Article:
The researchers have found that subtle behaviours could potentially help robots interact better with humans in the future.
What makes a robot unhuman must be its uncannily perfect behaviour.
In an effort to make robots more humanlike, an Italian research team implemented human characteristics in a robot, such as variable lengths of time to respond, in a bid to see if they could successfully convince participants in their study they were interacting with a human.
A researcher behind the study, Agnieszka Wykowska, was inspired by the Turing test - a method of determining if a machine can be described as intelligent - and designed a similar experiment.
The participants were asked to press a button when a green box appeared on the screen, while the iCub humanoid robot sitting next to them responded to red boxes.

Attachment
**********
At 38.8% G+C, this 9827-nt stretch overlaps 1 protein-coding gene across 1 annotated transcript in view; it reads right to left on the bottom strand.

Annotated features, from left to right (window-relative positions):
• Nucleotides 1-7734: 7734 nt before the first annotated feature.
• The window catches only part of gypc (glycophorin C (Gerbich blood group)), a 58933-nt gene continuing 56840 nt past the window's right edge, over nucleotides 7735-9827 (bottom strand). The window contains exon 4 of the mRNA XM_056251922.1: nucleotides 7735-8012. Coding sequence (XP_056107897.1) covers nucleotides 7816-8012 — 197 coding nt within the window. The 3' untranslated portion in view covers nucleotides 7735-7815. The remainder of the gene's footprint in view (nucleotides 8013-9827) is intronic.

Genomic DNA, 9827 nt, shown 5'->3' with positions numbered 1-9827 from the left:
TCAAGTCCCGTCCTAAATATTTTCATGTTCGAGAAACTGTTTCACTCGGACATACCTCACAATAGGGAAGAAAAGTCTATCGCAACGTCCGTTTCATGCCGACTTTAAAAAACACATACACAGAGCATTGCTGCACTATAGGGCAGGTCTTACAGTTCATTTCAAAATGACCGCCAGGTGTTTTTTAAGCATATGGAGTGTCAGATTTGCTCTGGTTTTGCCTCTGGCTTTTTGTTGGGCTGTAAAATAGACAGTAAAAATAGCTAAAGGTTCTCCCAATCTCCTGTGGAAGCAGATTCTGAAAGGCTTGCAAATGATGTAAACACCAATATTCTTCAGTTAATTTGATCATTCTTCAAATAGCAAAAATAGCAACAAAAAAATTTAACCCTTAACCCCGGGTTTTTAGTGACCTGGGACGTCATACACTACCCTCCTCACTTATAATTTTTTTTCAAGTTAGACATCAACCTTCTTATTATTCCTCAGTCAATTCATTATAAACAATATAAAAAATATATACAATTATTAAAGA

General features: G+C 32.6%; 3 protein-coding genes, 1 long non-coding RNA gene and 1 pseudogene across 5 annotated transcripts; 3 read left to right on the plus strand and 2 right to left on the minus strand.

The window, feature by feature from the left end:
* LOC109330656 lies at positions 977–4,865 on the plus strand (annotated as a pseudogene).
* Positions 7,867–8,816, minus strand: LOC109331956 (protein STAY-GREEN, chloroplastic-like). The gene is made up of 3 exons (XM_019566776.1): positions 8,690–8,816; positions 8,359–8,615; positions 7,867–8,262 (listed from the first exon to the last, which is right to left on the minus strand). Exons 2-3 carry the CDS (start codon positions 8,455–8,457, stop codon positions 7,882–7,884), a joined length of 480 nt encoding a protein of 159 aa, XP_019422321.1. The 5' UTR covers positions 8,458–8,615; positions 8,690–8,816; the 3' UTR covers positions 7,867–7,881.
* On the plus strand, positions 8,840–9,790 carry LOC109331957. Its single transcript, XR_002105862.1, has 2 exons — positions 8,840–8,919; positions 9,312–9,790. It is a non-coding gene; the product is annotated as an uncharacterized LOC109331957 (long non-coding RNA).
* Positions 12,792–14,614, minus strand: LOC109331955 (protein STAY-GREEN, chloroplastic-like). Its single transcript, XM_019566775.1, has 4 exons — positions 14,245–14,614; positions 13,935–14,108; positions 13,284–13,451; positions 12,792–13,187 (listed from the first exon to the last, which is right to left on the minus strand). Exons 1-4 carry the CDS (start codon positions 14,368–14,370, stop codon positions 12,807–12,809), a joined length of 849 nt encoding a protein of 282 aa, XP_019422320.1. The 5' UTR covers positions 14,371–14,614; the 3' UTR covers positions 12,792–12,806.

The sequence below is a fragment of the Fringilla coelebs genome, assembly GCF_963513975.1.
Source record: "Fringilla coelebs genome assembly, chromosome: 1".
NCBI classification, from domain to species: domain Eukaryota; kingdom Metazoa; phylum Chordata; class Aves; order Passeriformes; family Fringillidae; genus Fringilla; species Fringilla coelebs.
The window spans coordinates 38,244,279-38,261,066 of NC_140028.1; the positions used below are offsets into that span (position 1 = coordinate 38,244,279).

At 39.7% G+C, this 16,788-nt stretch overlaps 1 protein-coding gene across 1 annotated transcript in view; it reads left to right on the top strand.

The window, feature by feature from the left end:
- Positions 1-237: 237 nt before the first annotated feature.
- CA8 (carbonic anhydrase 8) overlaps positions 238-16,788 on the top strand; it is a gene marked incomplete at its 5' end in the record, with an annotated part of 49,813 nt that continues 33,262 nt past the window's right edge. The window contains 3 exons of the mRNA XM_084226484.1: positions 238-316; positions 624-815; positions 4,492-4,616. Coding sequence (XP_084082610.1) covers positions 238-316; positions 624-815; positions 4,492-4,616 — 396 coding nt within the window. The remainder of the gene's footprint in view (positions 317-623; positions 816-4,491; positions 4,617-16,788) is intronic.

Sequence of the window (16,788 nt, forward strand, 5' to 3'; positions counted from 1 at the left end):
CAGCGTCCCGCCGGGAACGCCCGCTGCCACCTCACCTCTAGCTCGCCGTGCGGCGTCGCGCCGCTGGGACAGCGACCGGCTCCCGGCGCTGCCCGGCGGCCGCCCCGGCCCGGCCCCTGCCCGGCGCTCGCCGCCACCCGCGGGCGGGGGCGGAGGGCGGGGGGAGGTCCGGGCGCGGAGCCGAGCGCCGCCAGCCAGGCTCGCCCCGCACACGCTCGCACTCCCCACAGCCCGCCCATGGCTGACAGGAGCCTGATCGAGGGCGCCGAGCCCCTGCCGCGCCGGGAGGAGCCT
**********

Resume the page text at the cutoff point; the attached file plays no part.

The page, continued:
The researchers found that if the robot demonstrated a common human characteristic, participants could not distinguish whether they were interacting with a person or a machine.
“And now this shows altogether that there is a sensitivity in our brain to detect very subtle hints of humanness in the robot behaviour,” said Professor Agnieszka Wykowska, head of Social Cognition in Human-Robot Interaction at the Italian Institute of Technology in Genoa.
“What we want to examine is what sort of impact does that have for social attunement with a machine?” Wykowska said.
“If we design robots with these kinds of very subtle behaviours that remind us of other humans, whether that will make us humans interact with the robot better, more smooth,” she added.
The study, published in Science Robotics journal, is the first step to understanding what kind of activities involving social interaction robots could be successfully used for in future, such as in the healthcare or manufacturing sectors.
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